This spring, when I was plotting out the dimensions of
our newest square foot garden the kids’ garden, I realized that two of the sides would have a little extra room. I tied the grid strings to make my square foot sections and then took a break to think about what I could plant in the extra space. Now, I have to stop the story and tell you that my mom often seems to know what I need, even when I haven’t asked for help. Therefore, it was no surprise when she and my awesome step-father showed up with a bag of spring onion bulbs! Woohoo! I was so excited! I tried planting them from seed last year, but they were pitiful. I didn’t get a single thing out of them. They were small, stringy, and ugly. I didn’t even bother taking out the remnants when I did my fall cleanup last year. But this year those babies grew their little hearts out. In fact, they got so big that they started to interfere with my tomatoes and squash. No one messes with my tomatoes, so they had to go. Plus their monstrosity was starting to scare me. Once I had them all harvested, I left them in a pile out back and attended to my mothering duties. They waited patiently and quietly in one place while I took care of my other responsibilities, unlike three other people I know…Once I finally got back to them, I couldn’t help but admire their beauty. I know, I’m a produce nerd. Anyway, I finally took them in, washed them, chopped them, and threw them in the freezer, all while dealing with Will’s moodiness, Clara’s constant reminders that we had to leave RIGHT NOW OR WE WOULD MISS THE CLYDESDALES, and Frankie’s insistence on screaming while attaching himself to my leg. The point of all of this is that preserving scallions is super easy. If I can do it, you can do it. Here are those steps again, with a little more explanation and some pretty pictures that I took with my Canon EOS Rebel T3 (yay!):
1. Harvest, trim the roots, and wash them
As you can see in the picture above, onions get very dirty while they are growing. Trim off the roots, making sure you thoroughly wash both the bulbs and the greens. The greens won’t be too much work, but you might have to take a few layers off the bulb ends so you’re left with just the good, healthy-looking parts of the plants.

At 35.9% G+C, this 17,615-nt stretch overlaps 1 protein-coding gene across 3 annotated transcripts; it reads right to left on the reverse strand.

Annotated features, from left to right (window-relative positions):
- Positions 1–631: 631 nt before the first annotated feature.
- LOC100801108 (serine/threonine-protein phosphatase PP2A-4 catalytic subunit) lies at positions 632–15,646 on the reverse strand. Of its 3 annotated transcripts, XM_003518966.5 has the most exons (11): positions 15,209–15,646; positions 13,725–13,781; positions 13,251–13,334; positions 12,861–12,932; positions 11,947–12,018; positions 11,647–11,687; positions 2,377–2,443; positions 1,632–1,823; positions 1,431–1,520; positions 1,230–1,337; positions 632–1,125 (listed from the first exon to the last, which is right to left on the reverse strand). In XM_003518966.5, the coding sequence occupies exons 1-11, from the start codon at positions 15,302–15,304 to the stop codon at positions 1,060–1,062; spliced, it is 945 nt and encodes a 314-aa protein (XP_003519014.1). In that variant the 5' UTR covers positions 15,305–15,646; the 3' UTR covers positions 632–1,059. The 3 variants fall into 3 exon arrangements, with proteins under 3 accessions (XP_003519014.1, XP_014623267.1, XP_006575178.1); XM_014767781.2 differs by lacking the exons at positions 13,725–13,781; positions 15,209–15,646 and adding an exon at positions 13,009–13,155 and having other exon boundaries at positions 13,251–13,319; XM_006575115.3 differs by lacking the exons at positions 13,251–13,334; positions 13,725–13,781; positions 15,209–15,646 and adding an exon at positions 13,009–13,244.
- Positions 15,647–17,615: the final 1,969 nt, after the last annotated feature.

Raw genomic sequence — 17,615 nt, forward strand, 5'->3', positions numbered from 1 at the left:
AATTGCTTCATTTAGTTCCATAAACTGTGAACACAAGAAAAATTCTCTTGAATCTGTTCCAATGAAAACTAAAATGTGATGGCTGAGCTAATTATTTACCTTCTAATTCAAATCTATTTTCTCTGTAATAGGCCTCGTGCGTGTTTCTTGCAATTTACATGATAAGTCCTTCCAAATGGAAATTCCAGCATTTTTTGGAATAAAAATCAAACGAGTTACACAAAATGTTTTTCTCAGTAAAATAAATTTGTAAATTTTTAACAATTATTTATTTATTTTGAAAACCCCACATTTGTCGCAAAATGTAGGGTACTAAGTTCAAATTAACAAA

2. Rough chop all remaining parts of the onions
Trim off the tips of the greens and rough chop the rest with a big, strong knife. Like I tell my kids, it doesn’t have to be perfect. Unless you’re planning to be a gourmet chef. In that case, skip this blog entirely and start following someone who knows what she’s doing.
3. Put your chopped onion pieces in freezer bags and throw them in the freezer
For real. It’s that easy. Some people freeze their produce in flat layers on freezer sheets before putting it all in freezer bags. This helps to keep the pieces from sticking together. I usually skip that step, partly because I just don’t think its necessary, but mostly because I’m lazy. One note of caution – your freezer will smell like onions. Unless you like your leftover Easter candy to smell slightly oniony, put a small bowl of baking soda in the freezer to absorb the odors.
And that, my fine readers, is it. That is all you have to do to preserve your bounty of green onions. It is so easy and so rewarding to preserve the produce you worked so hard to grow.
Do you have a favorite recipe for scallions that you would like to share? Send me an email at firstname.lastname@example.org. I’m looking for some favorite reader recipes to share!
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